Micronutrients at Planter Time

Micronutrient Replacement at Planter Time for Better Corn and Soybean Production

Planting time is the perfect opportunity to replace micronutrients in the soil.

With crop yields continually on the rise, nutrients such as nitrogen (N), phosphorus (P) and potassium (K) are being used up in growers’ soils—but so are micronutrients. Planting time is the perfect opportunity to replenish soil nutrient supplies.

Micronutrient deficiencies can be difficult to recognize because they resemble other problems. For instance in corn, manganese deficiency produces yellowing, which can look like a sulfur deficiency or even be confused with nitrogen deficiency. Often tissue testing can determine the cause, but it is best to have a good soil test so any problems can be addressed ahead of seeing yellow leaves.

The most heavily used micronutrients by grass crops such as corn are zinc and boron. Zinc deficiency symptoms are often localized and result from specific soil conditions: high pH, free carbonates and eroded topsoil with subsoil exposed.

Manganese is important for soybeans because so many of the upper Midwest soils are short on it. Often in the summer, manganese shortages cause soybean fields to take on a yellow cast. (Note that while manganese deficiencies can cause problems, researchers have proven that recent yellow flashes appearing in some fields can be traced to a glyphosate breakdown product.

What to Use and How
Planting is usually the best time to apply micronutrients because it is easier to prevent a problem than correct one. If you see symptoms, the damage is already done and yield losses have already occured. Roots are the best avenue to feed a crop, and putting some nutrients in the root zone at planting can usually make up for shortages in the soil.

At Agro-Culture Liquid Fertilizer’s 710-acre North Central Research Station, experts conduct replicated trials with a variety of crops and nutrients. A strong performer is Micro500, which contains five main micros: zinc, manganese, iron, copper and boron. Numerous tests show that Micro500 increases corn yields from five to nearly 20 bu/A, depending on the situation. These nutrients are synergistic. Growers get better uptake and response from a micronutrient in Micro500 than if they apply an equal volume of a nutrient alone. In addition, having this combination available is helpful in pockets of a field where a grower might be unaware that a particular nutrient is lacking. Trials show that AgroLiquid micronutrients perform better than dry micros because applicators can place them in a root zone band (to the side and below the seed). Products also offer better results compared with other conventional EDTA-chelated micronutrients.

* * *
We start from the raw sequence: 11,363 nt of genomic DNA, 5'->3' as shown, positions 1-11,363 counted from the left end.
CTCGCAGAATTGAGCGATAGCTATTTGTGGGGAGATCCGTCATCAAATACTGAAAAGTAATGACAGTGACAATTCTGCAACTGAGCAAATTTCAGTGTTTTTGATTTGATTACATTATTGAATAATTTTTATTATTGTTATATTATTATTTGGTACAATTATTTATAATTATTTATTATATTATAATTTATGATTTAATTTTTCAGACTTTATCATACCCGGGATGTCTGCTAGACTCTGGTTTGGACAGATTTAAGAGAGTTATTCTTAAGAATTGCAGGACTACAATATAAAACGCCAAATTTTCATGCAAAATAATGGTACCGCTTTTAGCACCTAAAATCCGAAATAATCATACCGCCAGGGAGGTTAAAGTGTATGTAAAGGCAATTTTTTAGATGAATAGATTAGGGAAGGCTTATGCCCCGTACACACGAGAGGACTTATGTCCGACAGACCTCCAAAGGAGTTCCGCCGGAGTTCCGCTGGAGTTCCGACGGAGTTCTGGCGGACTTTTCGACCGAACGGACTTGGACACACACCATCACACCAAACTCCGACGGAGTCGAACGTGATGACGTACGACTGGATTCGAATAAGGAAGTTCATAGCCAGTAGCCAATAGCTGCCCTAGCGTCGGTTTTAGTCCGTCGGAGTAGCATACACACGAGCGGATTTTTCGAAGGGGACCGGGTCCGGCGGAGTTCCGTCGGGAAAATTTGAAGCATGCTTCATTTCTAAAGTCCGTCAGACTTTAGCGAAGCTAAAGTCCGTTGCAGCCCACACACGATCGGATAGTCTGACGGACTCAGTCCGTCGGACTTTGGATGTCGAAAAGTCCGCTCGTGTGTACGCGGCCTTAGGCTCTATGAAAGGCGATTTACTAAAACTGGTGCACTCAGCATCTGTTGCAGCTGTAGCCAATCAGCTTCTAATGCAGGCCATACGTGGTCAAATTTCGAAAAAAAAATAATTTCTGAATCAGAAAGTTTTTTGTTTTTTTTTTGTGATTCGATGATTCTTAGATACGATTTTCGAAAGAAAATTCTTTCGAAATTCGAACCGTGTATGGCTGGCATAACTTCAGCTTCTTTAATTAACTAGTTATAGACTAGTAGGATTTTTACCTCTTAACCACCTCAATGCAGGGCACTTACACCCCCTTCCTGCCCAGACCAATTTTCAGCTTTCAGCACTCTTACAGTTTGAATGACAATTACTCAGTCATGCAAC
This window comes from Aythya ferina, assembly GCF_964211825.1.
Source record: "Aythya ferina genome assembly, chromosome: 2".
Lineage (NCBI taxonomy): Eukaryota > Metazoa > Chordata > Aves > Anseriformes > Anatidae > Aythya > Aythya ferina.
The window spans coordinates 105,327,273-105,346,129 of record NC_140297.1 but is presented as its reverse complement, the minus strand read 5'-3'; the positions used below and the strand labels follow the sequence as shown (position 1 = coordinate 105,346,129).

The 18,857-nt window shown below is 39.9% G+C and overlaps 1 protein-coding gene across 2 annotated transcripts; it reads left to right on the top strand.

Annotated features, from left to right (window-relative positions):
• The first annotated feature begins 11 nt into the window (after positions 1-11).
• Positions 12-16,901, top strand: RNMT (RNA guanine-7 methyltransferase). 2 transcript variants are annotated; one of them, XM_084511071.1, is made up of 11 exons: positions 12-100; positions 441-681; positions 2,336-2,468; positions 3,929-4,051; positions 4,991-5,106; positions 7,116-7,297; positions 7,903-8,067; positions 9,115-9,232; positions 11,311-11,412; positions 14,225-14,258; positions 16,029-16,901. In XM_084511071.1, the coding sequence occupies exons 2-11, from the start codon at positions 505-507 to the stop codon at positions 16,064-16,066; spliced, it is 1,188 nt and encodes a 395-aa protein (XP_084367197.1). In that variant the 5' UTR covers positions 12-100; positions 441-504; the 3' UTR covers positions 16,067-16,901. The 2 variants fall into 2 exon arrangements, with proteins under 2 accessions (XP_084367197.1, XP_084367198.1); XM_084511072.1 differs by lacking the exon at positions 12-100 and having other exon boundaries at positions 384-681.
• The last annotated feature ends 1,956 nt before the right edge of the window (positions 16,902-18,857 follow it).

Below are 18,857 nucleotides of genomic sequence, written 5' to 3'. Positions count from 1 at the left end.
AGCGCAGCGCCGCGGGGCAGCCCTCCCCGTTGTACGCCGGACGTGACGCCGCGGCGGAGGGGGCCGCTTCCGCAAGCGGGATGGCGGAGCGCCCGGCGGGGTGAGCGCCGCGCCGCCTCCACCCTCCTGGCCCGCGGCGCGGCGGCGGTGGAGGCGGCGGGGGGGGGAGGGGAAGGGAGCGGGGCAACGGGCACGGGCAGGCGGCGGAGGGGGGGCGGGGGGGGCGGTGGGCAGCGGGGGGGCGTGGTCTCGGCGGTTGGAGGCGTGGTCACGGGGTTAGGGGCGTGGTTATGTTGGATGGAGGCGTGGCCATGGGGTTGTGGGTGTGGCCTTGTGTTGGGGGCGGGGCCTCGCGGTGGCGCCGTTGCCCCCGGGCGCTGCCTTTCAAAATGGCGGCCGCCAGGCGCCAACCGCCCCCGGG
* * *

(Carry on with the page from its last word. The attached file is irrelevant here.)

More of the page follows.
In corn, yields have shown the greatest increase with a combination of Pro-Germinator (a dual-form phosphate fertilizer with multi-form nitrogen), Sure-K (a chloride- and hydroxide-free potassium fertilizer) and Micro500. In one trial, this combination produced 213.8 bu/A (NCRS 11-715).

In soybeans, a program using the same three products generated a yield increase of 57.7 bu/A harvested. Research trials at the North Central Research Station have not only shown the benefits of using micronutrients on corn and soybeans, but other crops from asparagus to wheat also require balanced nutrition.  Research shows Micro-500 and the other MicroLink products are necessary for balanced nutrition and optimal yields.

The corn and soybean micronutrient studies are found in the 2011 Research Report, to see the most recent studies, refer to the 2012 Research Report.